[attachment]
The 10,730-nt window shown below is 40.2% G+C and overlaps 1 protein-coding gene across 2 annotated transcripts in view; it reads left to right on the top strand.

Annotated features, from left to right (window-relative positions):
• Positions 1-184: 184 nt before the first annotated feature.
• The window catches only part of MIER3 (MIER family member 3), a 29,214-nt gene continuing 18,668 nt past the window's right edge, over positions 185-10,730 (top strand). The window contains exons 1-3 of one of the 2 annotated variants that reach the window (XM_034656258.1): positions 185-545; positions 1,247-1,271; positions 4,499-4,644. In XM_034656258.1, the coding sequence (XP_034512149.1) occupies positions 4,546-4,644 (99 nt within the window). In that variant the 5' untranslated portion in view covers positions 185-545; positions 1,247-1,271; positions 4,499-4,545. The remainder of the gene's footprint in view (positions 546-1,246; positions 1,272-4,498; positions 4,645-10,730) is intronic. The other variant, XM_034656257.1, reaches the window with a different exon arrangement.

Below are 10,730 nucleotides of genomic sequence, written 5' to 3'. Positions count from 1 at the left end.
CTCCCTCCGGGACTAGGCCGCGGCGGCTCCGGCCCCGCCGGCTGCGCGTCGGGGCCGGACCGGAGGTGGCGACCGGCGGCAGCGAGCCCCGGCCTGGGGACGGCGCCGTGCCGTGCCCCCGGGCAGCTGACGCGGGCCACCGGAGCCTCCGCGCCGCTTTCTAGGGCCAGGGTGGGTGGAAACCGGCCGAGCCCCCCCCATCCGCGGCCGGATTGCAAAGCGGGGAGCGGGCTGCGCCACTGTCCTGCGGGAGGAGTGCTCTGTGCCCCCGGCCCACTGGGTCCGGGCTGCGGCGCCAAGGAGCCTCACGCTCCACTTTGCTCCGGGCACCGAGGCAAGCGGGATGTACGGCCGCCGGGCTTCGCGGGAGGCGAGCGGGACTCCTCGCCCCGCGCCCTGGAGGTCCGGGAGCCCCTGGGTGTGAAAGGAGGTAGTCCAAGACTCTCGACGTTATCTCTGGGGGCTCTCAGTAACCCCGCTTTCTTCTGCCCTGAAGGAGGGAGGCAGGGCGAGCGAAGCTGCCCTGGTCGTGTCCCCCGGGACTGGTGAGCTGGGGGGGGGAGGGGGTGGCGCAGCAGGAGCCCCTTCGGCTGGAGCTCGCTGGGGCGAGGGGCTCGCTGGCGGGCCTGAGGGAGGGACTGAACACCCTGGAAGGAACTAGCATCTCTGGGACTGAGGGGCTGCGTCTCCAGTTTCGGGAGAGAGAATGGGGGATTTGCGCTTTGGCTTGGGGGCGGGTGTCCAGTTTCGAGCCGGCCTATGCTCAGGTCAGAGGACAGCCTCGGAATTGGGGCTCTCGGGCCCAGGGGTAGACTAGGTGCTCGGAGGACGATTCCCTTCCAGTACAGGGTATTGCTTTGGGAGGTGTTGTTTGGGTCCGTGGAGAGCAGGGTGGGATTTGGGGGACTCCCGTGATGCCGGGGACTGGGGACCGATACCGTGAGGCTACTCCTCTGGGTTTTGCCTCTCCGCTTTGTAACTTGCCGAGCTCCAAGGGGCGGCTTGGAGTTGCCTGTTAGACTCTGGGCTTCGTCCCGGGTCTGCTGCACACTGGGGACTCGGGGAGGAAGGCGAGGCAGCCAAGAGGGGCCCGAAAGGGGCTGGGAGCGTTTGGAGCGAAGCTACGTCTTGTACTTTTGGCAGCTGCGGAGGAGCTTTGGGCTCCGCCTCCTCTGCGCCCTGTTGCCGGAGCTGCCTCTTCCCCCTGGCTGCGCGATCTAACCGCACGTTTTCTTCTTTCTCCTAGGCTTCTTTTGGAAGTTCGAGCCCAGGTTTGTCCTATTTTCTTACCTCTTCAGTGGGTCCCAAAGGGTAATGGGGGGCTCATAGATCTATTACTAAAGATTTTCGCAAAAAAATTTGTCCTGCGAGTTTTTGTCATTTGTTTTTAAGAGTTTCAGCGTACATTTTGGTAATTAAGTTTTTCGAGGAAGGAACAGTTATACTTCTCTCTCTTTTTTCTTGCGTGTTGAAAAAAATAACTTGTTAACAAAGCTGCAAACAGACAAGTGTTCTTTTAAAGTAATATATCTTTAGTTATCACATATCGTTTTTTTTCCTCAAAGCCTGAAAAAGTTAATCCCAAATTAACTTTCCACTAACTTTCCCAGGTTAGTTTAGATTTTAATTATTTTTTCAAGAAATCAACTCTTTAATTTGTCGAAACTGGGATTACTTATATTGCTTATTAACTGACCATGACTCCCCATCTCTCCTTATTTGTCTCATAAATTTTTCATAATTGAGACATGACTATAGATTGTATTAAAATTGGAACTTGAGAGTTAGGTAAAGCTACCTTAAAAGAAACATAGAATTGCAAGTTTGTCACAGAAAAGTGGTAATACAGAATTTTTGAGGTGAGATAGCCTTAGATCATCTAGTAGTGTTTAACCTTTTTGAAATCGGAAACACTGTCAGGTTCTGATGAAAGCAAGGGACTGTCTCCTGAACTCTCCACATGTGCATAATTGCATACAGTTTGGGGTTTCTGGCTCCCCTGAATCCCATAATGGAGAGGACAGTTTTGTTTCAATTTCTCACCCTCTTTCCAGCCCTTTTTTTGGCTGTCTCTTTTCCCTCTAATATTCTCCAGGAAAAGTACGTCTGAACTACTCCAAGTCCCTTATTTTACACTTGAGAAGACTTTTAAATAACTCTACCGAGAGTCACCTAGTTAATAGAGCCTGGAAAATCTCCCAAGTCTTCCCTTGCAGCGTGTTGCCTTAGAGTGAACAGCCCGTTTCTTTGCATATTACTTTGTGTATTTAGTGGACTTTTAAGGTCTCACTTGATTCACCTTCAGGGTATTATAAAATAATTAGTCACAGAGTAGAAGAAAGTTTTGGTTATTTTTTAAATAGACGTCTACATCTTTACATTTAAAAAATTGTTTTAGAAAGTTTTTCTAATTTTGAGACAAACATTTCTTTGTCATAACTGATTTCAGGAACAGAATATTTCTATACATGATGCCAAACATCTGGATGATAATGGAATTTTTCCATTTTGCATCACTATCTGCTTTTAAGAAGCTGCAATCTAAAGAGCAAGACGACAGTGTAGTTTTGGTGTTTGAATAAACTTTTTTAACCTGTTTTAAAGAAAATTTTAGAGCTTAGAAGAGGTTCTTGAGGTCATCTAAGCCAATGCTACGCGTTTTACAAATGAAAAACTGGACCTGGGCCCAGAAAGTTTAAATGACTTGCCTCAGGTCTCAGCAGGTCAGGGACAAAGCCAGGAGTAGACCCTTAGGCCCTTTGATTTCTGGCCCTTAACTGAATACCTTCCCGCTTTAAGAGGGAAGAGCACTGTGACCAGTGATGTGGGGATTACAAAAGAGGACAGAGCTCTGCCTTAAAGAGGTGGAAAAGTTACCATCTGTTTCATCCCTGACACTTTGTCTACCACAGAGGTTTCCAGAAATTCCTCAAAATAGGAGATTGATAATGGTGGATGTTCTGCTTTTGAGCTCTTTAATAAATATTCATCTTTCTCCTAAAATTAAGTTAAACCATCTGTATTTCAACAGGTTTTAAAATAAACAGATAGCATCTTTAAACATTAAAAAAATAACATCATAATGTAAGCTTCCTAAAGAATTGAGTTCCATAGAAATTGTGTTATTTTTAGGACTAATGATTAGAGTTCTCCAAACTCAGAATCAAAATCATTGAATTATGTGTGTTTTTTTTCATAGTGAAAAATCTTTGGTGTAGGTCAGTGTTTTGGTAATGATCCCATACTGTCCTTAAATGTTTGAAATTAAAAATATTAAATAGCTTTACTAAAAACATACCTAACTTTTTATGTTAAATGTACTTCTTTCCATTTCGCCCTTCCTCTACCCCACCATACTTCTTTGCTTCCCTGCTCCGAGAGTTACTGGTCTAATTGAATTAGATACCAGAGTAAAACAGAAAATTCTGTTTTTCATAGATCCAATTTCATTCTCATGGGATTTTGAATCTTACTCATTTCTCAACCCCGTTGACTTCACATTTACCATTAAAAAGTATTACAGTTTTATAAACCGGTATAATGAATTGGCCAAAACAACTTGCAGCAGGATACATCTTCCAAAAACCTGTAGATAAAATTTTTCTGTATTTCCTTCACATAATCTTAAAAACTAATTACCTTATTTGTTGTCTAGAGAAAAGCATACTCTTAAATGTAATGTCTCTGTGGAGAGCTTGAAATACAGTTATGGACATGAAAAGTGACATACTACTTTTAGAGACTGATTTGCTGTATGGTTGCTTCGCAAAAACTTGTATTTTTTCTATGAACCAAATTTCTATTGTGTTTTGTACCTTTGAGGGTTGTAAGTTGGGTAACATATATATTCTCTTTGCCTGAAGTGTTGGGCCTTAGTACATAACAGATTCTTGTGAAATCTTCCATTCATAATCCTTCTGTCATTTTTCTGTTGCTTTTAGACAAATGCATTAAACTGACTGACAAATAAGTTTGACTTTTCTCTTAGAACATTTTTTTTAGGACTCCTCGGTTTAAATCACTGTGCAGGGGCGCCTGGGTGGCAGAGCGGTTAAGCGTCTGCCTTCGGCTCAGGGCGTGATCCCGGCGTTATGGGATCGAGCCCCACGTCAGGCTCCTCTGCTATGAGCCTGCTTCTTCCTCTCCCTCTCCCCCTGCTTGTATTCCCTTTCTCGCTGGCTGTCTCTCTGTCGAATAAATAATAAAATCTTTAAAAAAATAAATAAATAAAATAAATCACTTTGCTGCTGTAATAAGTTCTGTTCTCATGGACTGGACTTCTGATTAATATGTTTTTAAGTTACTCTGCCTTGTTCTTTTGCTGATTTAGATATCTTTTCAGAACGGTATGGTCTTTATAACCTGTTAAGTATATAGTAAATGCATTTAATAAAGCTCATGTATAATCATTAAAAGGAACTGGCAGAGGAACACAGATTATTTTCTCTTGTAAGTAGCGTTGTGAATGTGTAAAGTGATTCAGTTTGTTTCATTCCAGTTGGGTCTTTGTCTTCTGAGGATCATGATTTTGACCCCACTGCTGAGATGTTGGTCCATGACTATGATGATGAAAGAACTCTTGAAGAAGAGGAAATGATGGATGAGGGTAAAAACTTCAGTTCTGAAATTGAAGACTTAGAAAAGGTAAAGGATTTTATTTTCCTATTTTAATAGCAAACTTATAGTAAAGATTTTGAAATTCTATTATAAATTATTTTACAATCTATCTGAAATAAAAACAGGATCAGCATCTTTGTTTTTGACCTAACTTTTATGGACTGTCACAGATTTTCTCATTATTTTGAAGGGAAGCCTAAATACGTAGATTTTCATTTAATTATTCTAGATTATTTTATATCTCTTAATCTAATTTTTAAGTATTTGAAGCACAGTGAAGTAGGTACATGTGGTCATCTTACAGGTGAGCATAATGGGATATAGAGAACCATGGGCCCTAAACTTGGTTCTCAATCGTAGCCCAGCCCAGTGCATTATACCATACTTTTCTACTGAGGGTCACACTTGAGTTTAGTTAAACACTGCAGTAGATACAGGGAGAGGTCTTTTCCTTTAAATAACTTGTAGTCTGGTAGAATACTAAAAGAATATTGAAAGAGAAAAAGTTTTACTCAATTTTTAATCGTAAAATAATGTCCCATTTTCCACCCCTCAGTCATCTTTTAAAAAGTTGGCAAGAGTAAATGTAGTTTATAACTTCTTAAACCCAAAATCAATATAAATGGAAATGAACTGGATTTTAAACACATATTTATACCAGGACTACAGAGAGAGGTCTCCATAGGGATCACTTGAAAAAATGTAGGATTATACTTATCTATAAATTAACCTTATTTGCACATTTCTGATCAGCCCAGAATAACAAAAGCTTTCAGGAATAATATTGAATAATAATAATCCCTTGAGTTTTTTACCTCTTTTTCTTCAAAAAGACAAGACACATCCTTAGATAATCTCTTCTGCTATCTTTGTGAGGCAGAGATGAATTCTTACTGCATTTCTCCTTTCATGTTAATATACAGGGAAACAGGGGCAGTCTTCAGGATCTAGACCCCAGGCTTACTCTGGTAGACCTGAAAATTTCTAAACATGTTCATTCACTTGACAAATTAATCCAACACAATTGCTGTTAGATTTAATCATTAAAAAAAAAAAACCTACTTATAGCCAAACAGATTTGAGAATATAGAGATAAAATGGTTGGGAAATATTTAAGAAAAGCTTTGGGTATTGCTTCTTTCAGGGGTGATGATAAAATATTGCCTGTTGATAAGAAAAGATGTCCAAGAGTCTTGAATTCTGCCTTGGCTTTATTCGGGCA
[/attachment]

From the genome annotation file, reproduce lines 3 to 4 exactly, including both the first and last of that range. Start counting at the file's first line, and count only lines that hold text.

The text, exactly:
• Positions 1-184: 184 nt before the first annotated feature.
• The window catches only part of MIER3 (MIER family member 3), a 29,214-nt gene continuing 18,668 nt past the window's right edge, over positions 185-10,730 (top strand). The window contains exons 1-3 of one of the 2 annotated variants that reach the window (XM_034656258.1): positions 185-545; positions 1,247-1,271; positions 4,499-4,644. In XM_034656258.1, the coding sequence (XP_034512149.1) occupies positions 4,546-4,644 (99 nt within the window). In that variant the 5' untranslated portion in view covers positions 185-545; positions 1,247-1,271; positions 4,499-4,545. The remainder of the gene's footprint in view (positions 546-1,246; positions 1,272-4,498; positions 4,645-10,730) is intronic. The other variant, XM_034656257.1, reaches the window with a different exon arrangement.